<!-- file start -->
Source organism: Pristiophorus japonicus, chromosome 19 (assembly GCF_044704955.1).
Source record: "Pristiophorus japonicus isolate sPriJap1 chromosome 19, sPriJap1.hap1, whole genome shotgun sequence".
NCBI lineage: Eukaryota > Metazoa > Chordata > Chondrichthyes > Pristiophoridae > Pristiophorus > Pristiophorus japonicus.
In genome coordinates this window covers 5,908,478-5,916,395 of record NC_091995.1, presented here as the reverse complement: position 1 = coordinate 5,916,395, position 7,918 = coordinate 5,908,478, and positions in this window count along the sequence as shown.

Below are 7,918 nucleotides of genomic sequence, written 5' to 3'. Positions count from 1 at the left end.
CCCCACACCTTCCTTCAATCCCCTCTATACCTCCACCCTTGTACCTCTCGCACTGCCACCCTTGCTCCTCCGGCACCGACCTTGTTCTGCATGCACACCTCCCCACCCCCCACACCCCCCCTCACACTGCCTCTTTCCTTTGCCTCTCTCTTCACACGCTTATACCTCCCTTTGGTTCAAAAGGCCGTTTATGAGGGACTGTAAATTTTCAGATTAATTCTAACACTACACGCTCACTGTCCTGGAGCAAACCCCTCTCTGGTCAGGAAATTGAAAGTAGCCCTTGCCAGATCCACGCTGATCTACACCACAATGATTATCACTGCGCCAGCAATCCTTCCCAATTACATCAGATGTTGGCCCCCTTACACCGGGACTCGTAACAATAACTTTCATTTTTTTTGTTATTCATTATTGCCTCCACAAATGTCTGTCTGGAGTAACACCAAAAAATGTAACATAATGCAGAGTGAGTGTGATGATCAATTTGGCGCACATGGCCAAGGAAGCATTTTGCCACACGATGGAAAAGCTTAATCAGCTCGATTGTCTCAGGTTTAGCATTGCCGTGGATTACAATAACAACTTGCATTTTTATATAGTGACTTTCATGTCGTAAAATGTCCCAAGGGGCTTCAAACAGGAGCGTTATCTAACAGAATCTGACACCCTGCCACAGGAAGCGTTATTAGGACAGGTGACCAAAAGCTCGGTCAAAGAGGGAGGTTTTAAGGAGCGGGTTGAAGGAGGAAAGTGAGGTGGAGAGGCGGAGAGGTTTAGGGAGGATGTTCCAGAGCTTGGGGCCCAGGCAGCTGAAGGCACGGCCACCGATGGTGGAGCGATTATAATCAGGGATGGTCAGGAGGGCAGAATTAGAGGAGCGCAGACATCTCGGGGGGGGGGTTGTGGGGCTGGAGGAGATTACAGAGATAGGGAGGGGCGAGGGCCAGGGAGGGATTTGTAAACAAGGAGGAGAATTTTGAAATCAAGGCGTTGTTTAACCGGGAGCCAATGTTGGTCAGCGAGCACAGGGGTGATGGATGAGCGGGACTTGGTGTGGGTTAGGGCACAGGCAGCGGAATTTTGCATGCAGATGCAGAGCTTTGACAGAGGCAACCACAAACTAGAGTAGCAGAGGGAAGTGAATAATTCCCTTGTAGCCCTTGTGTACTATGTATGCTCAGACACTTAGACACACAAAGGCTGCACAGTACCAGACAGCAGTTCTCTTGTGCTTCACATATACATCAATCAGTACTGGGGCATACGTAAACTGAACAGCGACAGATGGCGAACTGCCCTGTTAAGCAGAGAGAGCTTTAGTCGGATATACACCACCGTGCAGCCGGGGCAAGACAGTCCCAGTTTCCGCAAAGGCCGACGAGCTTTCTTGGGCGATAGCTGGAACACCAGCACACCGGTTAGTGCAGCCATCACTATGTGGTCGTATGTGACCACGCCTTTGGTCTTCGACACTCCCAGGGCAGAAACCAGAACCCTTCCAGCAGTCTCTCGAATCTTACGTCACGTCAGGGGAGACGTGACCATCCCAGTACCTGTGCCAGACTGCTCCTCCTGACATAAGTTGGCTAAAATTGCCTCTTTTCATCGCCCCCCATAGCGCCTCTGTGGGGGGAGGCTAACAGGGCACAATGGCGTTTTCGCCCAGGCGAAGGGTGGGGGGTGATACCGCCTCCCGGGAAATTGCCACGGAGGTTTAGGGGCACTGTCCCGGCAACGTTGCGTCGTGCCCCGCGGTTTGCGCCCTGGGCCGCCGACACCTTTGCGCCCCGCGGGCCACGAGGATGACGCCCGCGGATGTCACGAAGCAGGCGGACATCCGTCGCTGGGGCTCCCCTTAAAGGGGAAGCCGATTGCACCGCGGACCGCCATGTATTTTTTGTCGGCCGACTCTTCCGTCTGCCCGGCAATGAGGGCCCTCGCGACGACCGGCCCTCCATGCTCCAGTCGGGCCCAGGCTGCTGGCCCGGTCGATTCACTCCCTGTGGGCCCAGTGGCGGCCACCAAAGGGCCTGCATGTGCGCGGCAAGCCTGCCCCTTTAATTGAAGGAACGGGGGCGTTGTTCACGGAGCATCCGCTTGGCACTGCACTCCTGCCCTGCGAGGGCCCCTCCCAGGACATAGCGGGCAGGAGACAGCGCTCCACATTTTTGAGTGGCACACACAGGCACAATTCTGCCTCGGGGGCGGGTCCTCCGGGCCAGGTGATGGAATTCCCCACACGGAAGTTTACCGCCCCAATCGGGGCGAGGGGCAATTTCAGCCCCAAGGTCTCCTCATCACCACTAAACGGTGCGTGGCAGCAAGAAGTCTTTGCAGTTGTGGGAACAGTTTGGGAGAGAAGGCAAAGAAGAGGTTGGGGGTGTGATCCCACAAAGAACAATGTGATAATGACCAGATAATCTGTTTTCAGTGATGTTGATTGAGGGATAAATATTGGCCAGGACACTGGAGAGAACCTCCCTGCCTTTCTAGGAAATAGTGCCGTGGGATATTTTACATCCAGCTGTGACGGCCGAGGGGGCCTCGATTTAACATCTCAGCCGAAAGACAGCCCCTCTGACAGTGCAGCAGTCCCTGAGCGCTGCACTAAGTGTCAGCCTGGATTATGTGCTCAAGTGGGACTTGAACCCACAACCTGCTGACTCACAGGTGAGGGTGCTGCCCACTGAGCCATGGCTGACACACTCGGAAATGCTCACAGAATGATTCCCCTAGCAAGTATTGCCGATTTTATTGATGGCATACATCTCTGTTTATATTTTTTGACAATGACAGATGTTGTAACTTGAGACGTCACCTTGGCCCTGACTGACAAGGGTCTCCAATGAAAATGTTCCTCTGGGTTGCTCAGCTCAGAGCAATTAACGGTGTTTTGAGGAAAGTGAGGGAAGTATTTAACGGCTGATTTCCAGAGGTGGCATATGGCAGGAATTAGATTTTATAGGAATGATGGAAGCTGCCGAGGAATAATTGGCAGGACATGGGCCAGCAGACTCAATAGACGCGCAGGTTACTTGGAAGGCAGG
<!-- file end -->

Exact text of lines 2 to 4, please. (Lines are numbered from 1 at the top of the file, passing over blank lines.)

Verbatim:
Source record: "Pristiophorus japonicus isolate sPriJap1 chromosome 19, sPriJap1.hap1, whole genome shotgun sequence".
NCBI lineage: Eukaryota > Metazoa > Chordata > Chondrichthyes > Pristiophoridae > Pristiophorus > Pristiophorus japonicus.
In genome coordinates this window covers 5,908,478-5,916,395 of record NC_091995.1, presented here as the reverse complement: position 1 = coordinate 5,916,395, position 7,918 = coordinate 5,908,478, and positions in this window count along the sequence as shown.